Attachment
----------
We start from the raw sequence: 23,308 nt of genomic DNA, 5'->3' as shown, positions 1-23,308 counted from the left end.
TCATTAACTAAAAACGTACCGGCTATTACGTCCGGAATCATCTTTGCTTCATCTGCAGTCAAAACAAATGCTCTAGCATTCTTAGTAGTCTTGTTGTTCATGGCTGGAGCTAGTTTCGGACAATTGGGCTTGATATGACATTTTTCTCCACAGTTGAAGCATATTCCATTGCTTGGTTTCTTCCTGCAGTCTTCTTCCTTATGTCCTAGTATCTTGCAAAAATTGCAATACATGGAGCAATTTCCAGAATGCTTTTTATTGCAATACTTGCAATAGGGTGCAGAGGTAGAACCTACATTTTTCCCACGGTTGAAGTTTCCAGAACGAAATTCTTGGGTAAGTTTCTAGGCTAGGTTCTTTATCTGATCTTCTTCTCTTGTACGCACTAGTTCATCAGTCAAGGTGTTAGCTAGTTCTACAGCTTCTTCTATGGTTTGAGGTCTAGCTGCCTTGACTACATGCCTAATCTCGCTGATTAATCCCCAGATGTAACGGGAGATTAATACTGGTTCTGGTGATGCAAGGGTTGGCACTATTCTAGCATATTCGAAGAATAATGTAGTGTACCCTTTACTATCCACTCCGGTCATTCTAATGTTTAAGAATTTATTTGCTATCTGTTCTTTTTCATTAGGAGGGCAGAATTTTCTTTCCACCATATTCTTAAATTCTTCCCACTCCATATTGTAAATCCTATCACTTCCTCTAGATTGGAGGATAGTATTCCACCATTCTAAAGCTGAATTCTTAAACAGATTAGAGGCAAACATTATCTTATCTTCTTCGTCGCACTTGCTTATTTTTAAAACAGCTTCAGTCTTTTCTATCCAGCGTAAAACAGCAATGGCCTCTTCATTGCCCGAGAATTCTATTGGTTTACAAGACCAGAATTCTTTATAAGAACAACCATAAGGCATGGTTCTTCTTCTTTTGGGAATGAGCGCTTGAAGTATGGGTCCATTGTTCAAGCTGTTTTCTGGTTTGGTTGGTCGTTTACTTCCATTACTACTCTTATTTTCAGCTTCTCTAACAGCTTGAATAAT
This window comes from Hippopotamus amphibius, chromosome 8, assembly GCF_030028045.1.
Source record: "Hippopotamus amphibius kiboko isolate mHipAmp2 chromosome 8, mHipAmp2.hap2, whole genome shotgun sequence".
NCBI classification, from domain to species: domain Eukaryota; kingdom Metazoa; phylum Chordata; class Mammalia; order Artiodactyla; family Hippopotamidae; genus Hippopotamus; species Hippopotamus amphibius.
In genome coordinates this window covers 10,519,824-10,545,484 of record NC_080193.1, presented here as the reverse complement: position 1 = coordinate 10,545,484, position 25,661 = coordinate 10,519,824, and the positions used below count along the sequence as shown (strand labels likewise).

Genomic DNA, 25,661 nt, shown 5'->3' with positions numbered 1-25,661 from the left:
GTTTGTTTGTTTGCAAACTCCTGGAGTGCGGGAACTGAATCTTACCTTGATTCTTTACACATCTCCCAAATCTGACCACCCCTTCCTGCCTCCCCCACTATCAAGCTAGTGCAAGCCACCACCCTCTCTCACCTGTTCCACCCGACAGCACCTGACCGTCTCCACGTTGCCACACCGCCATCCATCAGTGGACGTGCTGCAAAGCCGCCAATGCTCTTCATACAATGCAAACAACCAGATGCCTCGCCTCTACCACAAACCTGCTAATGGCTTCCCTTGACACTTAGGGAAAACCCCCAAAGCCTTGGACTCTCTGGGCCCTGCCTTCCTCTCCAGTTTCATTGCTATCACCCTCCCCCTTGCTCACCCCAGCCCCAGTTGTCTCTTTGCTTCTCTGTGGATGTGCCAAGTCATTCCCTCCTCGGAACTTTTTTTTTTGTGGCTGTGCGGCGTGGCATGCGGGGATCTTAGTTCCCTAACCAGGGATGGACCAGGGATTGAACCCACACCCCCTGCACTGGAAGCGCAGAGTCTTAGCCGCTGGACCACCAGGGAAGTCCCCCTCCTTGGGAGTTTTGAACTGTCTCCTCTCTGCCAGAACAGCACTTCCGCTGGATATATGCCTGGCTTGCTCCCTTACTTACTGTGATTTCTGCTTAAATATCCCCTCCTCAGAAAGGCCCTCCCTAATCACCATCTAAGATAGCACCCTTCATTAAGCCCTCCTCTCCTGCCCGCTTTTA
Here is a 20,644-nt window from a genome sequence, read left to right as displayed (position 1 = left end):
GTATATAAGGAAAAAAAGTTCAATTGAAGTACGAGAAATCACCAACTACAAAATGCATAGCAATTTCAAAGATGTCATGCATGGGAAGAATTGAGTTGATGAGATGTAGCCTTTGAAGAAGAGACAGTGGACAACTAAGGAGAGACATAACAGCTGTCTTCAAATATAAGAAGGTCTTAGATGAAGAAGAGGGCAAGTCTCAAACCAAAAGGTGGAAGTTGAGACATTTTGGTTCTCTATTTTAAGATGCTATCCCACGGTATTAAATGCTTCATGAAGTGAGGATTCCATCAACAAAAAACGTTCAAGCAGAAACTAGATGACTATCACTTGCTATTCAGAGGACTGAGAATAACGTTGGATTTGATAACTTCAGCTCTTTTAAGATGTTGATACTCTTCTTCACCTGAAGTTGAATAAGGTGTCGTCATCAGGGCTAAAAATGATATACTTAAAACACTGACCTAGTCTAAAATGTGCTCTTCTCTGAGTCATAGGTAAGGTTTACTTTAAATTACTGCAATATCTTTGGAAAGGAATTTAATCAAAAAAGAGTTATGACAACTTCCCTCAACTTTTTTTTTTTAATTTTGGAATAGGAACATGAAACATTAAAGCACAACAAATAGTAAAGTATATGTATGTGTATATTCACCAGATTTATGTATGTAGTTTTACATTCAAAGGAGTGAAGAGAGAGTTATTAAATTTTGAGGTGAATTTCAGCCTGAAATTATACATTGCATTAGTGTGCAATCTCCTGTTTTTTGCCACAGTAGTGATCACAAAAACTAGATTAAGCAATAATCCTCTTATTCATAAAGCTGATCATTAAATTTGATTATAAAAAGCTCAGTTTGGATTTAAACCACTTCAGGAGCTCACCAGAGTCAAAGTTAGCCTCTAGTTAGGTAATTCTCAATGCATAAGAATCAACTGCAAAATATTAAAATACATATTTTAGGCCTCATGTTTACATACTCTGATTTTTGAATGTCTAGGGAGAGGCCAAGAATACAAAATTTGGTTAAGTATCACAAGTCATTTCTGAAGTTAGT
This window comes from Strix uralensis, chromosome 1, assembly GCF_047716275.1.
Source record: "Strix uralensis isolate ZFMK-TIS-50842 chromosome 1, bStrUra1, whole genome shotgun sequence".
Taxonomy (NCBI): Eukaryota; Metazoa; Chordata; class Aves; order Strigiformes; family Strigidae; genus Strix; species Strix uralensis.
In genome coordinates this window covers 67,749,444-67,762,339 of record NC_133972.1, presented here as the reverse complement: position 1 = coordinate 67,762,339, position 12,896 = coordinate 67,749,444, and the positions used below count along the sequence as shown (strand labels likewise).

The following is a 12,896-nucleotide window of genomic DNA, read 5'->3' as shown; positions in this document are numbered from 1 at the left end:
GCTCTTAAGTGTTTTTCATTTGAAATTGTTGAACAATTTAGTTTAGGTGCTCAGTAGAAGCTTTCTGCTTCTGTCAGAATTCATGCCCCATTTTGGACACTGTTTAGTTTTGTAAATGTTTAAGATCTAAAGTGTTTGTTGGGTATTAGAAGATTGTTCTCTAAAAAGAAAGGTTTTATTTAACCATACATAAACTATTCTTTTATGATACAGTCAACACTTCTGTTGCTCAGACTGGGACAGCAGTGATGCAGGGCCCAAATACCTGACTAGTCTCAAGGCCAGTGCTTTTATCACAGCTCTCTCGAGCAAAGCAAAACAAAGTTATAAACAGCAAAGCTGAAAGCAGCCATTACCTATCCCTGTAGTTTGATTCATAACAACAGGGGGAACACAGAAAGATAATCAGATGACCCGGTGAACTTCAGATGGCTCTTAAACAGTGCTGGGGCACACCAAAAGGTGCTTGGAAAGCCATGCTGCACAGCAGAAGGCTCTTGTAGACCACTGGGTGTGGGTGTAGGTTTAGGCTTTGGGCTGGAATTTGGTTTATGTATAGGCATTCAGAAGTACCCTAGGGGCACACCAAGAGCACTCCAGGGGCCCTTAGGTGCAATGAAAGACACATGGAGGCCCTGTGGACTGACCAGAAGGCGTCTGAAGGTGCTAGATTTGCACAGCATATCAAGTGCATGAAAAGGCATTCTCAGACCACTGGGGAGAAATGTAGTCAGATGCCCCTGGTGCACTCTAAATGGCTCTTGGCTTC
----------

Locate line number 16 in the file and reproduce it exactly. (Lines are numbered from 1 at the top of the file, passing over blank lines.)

GCTCTTAAGTGTTTTTCATTTGAAATTGTTGAACAATTTAGTTTAGGTGCTCAGTAGAAGCTTTCTGCTTCTGTCAGAATTCATGCCCCATTTTGGACACTGTTTAGTTTTGTAAATGTTTAAGATCTAAAGTGTTTGTTGGGTATTAGAAGATTGTTCTCTAAAAAGAAAGGTTTTATTTAACCATACATAAACTATTCTTTTATGATACAGTCAACACTTCTGTTGCTCAGACTGGGACAGCAGTGATGCAGGGCCCAAATACCTGACTAGTCTCAAGGCCAGTGCTTTTATCACAGCTCTCTCGAGCAAAGCAAAACAAAGTTATAAACAGCAAAGCTGAAAGCAGCCATTACCTATCCCTGTAGTTTGATTCATAACAACAGGGGGAACACAGAAAGATAATCAGATGACCCGGTGAACTTCAGATGGCTCTTAAACAGTGCTGGGGCACACCAAAAGGTGCTTGGAAAGCCATGCTGCACAGCAGAAGGCTCTTGTAGACCACTGGGTGTGGGTGTAGGTTTAGGCTTTGGGCTGGAATTTGGTTTATGTATAGGCATTCAGAAGTACCCTAGGGGCACACCAAGAGCACTCCAGGGGCCCTTAGGTGCAATGAAAGACACATGGAGGCCCTGTGGACTGACCAGAAGGCGTCTGAAGGTGCTAGATTTGCACAGCATATCAAGTGCATGAAAAGGCATTCTCAGACCACTGGGGAGAAATGTAGTCAGATGCCCCTGGTGCACTCTAAATGGCTCTTGGCTTC